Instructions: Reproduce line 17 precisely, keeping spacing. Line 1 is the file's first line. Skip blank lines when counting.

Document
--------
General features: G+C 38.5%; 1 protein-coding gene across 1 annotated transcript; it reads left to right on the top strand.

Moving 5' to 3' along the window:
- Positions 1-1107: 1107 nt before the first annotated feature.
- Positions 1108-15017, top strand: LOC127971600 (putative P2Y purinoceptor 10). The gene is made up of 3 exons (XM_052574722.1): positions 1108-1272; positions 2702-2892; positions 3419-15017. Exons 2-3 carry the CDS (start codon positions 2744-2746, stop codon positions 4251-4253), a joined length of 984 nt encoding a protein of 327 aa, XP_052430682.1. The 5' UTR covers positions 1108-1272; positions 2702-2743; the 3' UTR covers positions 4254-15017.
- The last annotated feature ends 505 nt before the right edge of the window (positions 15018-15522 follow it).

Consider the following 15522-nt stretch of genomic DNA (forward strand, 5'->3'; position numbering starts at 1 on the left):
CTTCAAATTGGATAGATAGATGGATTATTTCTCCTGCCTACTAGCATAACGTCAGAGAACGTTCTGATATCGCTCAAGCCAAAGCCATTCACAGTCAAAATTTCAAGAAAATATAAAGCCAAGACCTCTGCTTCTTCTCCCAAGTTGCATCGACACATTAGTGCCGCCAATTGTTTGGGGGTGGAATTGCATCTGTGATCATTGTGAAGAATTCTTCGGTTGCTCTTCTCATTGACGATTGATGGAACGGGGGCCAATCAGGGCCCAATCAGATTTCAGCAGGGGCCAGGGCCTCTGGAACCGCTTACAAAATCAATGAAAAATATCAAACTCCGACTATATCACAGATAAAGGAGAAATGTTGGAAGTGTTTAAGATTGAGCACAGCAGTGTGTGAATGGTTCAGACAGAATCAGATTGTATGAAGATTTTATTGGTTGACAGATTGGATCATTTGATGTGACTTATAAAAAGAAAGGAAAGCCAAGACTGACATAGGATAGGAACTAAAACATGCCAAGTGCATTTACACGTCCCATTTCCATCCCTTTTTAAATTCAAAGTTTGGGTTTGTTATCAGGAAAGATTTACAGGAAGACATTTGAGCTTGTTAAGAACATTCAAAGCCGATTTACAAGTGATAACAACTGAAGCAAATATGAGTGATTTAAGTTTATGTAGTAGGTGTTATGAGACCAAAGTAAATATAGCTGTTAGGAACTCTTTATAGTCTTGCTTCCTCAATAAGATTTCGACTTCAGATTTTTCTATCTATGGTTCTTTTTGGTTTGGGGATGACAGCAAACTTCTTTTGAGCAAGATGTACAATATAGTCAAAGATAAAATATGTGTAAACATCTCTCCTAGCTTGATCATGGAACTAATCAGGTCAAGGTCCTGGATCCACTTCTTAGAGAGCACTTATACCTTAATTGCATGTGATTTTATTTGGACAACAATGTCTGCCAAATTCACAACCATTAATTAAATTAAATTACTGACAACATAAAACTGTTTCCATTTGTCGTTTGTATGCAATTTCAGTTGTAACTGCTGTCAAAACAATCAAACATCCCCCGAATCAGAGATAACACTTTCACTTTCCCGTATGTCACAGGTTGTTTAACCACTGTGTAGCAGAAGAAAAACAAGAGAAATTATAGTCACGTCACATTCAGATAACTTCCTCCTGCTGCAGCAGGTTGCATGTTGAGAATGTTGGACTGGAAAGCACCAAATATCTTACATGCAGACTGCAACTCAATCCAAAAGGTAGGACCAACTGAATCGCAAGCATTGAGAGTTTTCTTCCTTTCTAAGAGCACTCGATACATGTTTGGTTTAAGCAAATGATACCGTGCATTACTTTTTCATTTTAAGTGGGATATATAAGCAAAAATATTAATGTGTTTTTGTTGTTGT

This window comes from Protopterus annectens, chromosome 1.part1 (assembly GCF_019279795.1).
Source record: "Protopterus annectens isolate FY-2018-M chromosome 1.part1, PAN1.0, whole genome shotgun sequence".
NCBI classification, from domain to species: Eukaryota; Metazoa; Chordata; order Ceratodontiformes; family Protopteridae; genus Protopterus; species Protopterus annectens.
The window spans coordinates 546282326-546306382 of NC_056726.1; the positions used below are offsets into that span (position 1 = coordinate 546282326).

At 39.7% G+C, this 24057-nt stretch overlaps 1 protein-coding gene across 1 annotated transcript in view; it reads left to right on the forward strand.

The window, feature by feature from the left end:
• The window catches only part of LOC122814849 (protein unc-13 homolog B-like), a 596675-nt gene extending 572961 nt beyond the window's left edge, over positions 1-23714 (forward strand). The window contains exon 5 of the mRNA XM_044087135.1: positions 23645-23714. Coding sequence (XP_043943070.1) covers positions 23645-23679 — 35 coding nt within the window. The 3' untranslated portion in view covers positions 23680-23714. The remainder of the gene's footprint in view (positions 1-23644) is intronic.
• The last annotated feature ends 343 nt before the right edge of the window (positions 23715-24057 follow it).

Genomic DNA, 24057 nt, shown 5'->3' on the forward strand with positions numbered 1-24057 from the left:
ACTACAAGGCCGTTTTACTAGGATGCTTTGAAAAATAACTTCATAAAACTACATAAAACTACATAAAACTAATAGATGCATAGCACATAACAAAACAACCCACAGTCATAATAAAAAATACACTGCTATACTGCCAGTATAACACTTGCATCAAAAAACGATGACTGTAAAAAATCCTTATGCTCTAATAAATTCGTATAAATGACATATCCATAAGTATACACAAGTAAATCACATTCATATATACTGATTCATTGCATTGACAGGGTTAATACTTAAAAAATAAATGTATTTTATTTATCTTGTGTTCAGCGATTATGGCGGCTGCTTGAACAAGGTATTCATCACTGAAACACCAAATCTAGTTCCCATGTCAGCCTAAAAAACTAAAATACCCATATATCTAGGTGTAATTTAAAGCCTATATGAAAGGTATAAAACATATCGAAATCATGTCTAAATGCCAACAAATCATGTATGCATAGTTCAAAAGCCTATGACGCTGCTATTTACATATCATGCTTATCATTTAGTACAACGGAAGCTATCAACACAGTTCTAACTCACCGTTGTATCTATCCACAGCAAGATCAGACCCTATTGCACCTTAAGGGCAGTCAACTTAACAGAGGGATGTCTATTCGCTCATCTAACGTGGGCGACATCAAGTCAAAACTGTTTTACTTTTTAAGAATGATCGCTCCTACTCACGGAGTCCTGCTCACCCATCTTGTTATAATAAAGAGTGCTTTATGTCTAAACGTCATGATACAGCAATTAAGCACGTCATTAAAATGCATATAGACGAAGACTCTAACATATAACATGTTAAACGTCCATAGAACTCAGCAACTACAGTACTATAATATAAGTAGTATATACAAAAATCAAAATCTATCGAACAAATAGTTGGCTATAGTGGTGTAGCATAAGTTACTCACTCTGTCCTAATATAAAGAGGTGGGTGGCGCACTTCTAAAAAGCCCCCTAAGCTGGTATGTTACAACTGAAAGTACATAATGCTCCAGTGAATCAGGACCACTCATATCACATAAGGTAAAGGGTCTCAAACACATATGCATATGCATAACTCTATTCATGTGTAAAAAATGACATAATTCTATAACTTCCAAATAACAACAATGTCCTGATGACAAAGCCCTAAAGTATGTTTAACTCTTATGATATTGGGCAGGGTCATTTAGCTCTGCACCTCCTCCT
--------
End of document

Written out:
ACTACAAGGCCGTTTTACTAGGATGCTTTGAAAAATAACTTCATAAAACTACATAAAACTACATAAAACTAATAGATGCATAGCACATAACAAAACAACCCACAGTCATAATAAAAAATACACTGCTATACTGCCAGTATAACACTTGCATCAAAAAACGATGACTGTAAAAAATCCTTATGCTCTAATAAATTCGTATAAATGACATATCCATAAGTATACACAAGTAAATCACATTCATATATACTGATTCATTGCATTGACAGGGTTAATACTTAAAAAATAAATGTATTTTATTTATCTTGTGTTCAGCGATTATGGCGGCTGCTTGAACAAGGTATTCATCACTGAAACACCAAATCTAGTTCCCATGTCAGCCTAAAAAACTAAAATACCCATATATCTAGGTGTAATTTAAAGCCTATATGAAAGGTATAAAACATATCGAAATCATGTCTAAATGCCAACAAATCATGTATGCATAGTTCAAAAGCCTATGACGCTGCTATTTACATATCATGCTTATCATTTAGTACAACGGAAGCTATCAACACAGTTCTAACTCACCGTTGTATCTATCCACAGCAAGATCAGACCCTATTGCACCTTAAGGGCAGTCAACTTAACAGAGGGATGTCTATTCGCTCATCTAACGTGGGCGACATCAAGTCAAAACTGTTTTACTTTTTAAGAATGATCGCTCCTACTCACGGAGTCCTGCTCACCCATCTTGTTATAATAAAGAGTGCTTTATGTCTAAACGTCATGATACAGCAATTAAGCACGTCATTAAAATGCATATAGACGAAGACTCTAACATATAACATGTTAAACGTCCATAGAACTCAGCAACTACAGTACTATAATATAAGTAGTATATACAAAAATCAAAATCTATCGAACAAATAGTTGGCTATAGTGGTGTAGCATAAGTTACTCACTCTGTCCTAATATAAAGAGGTGGGTGGCGCACTTCTAAAAAGCCCCCTAAGCTGGTATGTTACAACTGAAAGTACATAATGCTCCAGTGAATCAGGACCACTCATATCACATAAGGTAAAGGGTCTCAAACACATATGCATATGCATAACTCTATTCATGTGTAAAAAATGACATAATTCTATAACTTCCAAATAACAACAATGTCCTGATGACAAAGCCCTAAAGTATGTTTAACTCTTATGATATTGGGCAGGGTCATTTAGCTCTGCACCTCCTCCT